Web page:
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Subject: Re: [ubl] Specialised vs. specialized


| my New Oxford Dictionary of English also gives preference to the
| "ize" spelling.  so the academics think we should use "ize".

Yes, because the ending in most cases comes from the Greek, and in
Greek it's definitely a "z".  All the "s" variants in the case of
words where it can go either way come through the influence of
French spellings.

| but i did a quick search of the English Daily Telegraph newspaper
| and found..
| specialise in 178 articles
| specialize in none
| customise in 383 articles
| customize in none.
|  - so we have common usage indicator that is different.

Any competent newspaper copy editor will have adopted a rule one
way or the other, so the consistency in this one publication is
not surprising.


| Almost all.  I noticed in our 'Symbols and Abbreviations' section
| for ISO we used both spellings - 'Organisation' is spelled with an
| 's', while 'Standardization' is spelled with a 'z'.  On the ISO
| site they spell their name with a 'z' for both.

Right.  This inconsistency is what tipped me off in the first
place.  It has to be "Organization" and "Standardization" in our
normative references because that's the official English version
of the name.  So I started checking the dictionaries....


| I heard in the TBG17 meeting that the dictionary has been bought
| by the US so spellings are changed.

No, that's not it.  The OED treatment of this question in the
second edition, which dates from 1989, is virtually identical to
what appears in the first, which was released in stages from the
1880s through the 1930s.  Neither edition has an entry for
"specialised" with an "s."

The z form appears to be the more traditional official one in
Britain.  Fowler's Modern English Usage (1926), which for most of
the 20th century was considered the final authority in Britain,

   Most English printers follow the French practice of changing
   -ize to -ise; but the OED of the Oxford University Press, the
   Encyclopaedia Britannica of the Cambridge University Press, The
   Times, and American usage, in all of which -ize is the accepted
   form, carry authority enough to outweigh superior numbers.  The
   OED's judgement may be quoted: "[...] the suffix itself,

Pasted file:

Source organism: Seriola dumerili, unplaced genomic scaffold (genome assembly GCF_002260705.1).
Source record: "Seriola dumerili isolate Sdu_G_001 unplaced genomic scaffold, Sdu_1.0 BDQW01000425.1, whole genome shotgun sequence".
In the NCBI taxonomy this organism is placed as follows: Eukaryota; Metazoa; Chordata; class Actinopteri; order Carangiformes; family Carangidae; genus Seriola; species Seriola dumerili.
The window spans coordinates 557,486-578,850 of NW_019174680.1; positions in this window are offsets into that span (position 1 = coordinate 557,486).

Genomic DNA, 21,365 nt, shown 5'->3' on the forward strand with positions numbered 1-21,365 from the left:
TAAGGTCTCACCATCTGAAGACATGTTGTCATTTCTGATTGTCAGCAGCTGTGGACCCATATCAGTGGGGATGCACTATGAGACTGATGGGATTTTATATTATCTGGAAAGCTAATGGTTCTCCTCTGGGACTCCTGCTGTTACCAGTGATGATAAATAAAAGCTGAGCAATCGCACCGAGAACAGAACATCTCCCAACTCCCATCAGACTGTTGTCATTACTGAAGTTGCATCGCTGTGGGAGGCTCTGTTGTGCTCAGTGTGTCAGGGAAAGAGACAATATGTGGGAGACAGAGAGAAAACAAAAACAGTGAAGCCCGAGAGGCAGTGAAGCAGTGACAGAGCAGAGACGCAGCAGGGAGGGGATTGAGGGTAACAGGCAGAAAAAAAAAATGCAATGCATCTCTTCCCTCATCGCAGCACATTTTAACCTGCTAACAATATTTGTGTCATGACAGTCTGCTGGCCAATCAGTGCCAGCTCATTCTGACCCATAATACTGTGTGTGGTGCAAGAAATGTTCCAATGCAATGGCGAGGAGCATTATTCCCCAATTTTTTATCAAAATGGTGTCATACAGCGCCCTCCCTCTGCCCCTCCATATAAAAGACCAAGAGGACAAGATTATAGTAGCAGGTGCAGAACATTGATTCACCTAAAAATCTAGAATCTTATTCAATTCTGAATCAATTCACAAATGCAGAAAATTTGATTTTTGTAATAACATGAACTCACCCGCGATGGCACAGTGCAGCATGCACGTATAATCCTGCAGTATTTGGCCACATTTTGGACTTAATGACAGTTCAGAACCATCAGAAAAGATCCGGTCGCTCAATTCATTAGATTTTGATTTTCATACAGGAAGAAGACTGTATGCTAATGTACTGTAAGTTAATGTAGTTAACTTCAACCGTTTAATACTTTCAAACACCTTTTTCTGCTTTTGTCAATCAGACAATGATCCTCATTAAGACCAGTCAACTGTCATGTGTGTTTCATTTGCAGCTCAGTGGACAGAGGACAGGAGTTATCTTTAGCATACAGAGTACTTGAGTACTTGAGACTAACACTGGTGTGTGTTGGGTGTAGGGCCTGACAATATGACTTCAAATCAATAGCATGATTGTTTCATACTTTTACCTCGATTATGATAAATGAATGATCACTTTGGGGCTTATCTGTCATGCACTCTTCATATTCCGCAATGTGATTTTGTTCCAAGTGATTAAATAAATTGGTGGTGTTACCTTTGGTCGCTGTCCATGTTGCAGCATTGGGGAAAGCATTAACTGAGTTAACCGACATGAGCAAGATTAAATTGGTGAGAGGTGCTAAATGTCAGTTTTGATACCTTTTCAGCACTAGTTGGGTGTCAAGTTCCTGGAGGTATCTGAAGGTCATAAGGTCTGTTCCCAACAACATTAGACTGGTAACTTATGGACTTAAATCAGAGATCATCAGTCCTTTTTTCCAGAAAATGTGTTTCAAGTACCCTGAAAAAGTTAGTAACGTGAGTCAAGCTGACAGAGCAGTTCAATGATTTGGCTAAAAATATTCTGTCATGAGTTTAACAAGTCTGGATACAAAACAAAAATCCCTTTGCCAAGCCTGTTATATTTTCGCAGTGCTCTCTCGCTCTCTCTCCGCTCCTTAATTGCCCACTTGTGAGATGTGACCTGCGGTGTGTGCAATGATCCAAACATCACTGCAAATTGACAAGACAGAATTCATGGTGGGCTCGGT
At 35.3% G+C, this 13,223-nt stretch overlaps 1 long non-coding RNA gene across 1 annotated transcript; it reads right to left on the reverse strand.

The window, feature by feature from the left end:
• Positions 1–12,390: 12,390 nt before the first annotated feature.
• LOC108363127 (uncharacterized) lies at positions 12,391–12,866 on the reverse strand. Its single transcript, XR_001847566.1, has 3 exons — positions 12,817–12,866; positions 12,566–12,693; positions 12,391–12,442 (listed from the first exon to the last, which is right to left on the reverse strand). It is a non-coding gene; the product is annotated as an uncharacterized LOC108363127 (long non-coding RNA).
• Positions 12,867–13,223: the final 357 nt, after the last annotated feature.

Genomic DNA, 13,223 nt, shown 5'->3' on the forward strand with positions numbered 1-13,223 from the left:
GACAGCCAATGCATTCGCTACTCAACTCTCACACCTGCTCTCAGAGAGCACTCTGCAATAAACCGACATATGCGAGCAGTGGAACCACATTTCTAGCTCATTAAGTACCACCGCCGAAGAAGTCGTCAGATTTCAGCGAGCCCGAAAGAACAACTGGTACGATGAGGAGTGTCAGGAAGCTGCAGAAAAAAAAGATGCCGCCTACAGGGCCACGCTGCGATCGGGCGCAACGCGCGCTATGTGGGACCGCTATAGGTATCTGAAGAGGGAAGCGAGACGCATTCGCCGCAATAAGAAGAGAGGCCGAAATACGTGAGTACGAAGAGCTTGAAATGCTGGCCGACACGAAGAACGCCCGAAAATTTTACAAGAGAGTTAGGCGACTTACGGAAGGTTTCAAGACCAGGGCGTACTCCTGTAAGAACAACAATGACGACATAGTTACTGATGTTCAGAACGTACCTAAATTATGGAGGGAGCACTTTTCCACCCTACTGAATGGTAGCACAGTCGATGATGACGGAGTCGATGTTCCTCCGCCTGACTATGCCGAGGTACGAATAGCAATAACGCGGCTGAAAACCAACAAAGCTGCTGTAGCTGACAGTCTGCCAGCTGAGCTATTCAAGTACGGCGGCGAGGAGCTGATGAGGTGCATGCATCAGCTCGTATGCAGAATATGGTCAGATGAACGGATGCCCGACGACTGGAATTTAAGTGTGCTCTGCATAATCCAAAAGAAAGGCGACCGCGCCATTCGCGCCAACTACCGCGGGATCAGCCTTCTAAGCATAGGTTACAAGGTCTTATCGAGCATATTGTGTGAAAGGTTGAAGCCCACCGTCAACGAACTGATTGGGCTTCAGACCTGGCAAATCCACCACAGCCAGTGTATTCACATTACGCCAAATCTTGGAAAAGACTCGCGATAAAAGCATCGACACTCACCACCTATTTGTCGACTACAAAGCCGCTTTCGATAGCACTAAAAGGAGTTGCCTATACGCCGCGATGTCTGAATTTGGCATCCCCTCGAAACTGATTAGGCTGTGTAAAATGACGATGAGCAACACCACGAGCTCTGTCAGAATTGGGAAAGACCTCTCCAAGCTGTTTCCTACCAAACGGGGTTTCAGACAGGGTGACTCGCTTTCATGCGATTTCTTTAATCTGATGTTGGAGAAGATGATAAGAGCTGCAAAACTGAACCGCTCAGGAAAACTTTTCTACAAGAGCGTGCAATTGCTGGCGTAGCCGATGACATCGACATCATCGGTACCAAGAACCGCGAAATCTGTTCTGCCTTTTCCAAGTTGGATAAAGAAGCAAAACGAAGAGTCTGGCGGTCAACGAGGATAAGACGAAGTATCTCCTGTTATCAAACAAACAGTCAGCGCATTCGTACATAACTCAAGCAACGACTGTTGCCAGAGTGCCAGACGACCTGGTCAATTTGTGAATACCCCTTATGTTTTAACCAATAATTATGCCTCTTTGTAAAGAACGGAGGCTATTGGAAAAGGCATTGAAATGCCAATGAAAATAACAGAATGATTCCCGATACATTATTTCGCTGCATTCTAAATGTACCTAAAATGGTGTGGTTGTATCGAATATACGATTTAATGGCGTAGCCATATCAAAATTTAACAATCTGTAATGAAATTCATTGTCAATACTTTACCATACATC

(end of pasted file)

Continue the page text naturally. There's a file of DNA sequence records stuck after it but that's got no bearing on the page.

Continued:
whatever the element to which it is added, is in its origin the
   Greek -izein, Latin -izare; &, as the pronunciation is also
   with z, there is no reason why in English the special French
   spelling should be followed, in opposition to that which is at
   once etymological & phonetic."

   It must be noticed, however, that a small number of verbs, some
   of them in very frequent use, like advertise, devise, &
   surprise, do not get their -ise even remotely from the Greek
   -izo, & must be spelt with -s- [...].  The difficulty of
   remembering which these -ise verbs are is in fact the only
   reason for making -ise universal, & the sacrifice of
   significance to ease does not seem justified.

But the third edition of this work (1996) says:

   In Britain the Oxford University Press (and, until recently,
   the Times) presents all such words with the termination spelt
   -ize.  So do all American writers and publishers. It should be
   noted, however, that many publishing houses in Britain,
   including Cambridge University Press, now use -ise in the
   relevant words.  The matter remains delicately balanced but
   unresolved.  The primary rule is that all words of the type
   authorize/authorise, civilize/civilise, legalize/legalise may
   legitimately be spelt with either -ize or -ise thorughout the
   English-speaking world except in America, where -ize is

Sigh.  Where are authorities when you need them?


| Sorry guys, but actually the TBG17 decission is to prefer Z
| over S!


| I do agree with you on this.  I just had the same thing at a
| UN/CEFACT meeting in Bonn.
| All spellings that had previously had used an "s" rather than a
| "z" have been put on the block to be changed to the OED preferred
| spelling -- using the "z".

Given that we decided a long time ago to go with Oxford usage, I'm
inclined to adopt this rule simply for the sake of consistency
with TBG17.  Can anyone think of a reason not to?


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